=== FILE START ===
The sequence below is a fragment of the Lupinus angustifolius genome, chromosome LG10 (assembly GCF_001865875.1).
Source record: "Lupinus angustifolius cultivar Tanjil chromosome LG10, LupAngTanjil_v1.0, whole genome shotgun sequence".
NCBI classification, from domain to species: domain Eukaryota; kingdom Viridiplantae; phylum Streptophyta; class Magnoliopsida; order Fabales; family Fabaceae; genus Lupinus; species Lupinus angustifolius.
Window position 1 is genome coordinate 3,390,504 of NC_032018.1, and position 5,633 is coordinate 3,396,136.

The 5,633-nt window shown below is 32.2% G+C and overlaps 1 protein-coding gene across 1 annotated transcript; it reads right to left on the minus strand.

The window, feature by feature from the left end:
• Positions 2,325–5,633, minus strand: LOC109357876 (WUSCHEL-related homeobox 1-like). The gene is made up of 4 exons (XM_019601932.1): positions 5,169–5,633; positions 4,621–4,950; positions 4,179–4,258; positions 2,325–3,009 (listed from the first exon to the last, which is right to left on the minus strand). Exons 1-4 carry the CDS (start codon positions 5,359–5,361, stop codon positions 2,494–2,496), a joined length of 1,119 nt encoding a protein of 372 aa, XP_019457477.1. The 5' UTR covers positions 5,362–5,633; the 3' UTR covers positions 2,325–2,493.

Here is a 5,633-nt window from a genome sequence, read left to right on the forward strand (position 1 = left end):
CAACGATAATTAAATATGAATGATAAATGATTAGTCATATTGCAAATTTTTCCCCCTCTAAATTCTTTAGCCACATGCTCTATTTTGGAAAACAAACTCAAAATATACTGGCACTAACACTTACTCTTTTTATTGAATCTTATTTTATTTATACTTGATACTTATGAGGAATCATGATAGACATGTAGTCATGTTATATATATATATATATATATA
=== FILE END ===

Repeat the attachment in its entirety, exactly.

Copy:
The sequence below is a fragment of the Lupinus angustifolius genome, chromosome LG10 (assembly GCF_001865875.1).
Source record: "Lupinus angustifolius cultivar Tanjil chromosome LG10, LupAngTanjil_v1.0, whole genome shotgun sequence".
NCBI classification, from domain to species: domain Eukaryota; kingdom Viridiplantae; phylum Streptophyta; class Magnoliopsida; order Fabales; family Fabaceae; genus Lupinus; species Lupinus angustifolius.
Window position 1 is genome coordinate 3,390,504 of NC_032018.1, and position 5,633 is coordinate 3,396,136.

The 5,633-nt window shown below is 32.2% G+C and overlaps 1 protein-coding gene across 1 annotated transcript; it reads right to left on the minus strand.

The window, feature by feature from the left end:
• Positions 2,325–5,633, minus strand: LOC109357876 (WUSCHEL-related homeobox 1-like). The gene is made up of 4 exons (XM_019601932.1): positions 5,169–5,633; positions 4,621–4,950; positions 4,179–4,258; positions 2,325–3,009 (listed from the first exon to the last, which is right to left on the minus strand). Exons 1-4 carry the CDS (start codon positions 5,359–5,361, stop codon positions 2,494–2,496), a joined length of 1,119 nt encoding a protein of 372 aa, XP_019457477.1. The 5' UTR covers positions 5,362–5,633; the 3' UTR covers positions 2,325–2,493.

Here is a 5,633-nt window from a genome sequence, read left to right on the forward strand (position 1 = left end):
CAACGATAATTAAATATGAATGATAAATGATTAGTCATATTGCAAATTTTTCCCCCTCTAAATTCTTTAGCCACATGCTCTATTTTGGAAAACAAACTCAAAATATACTGGCACTAACACTTACTCTTTTTATTGAATCTTATTTTATTTATACTTGATACTTATGAGGAATCATGATAGACATGTAGTCATGTTATATATATATATATATATATA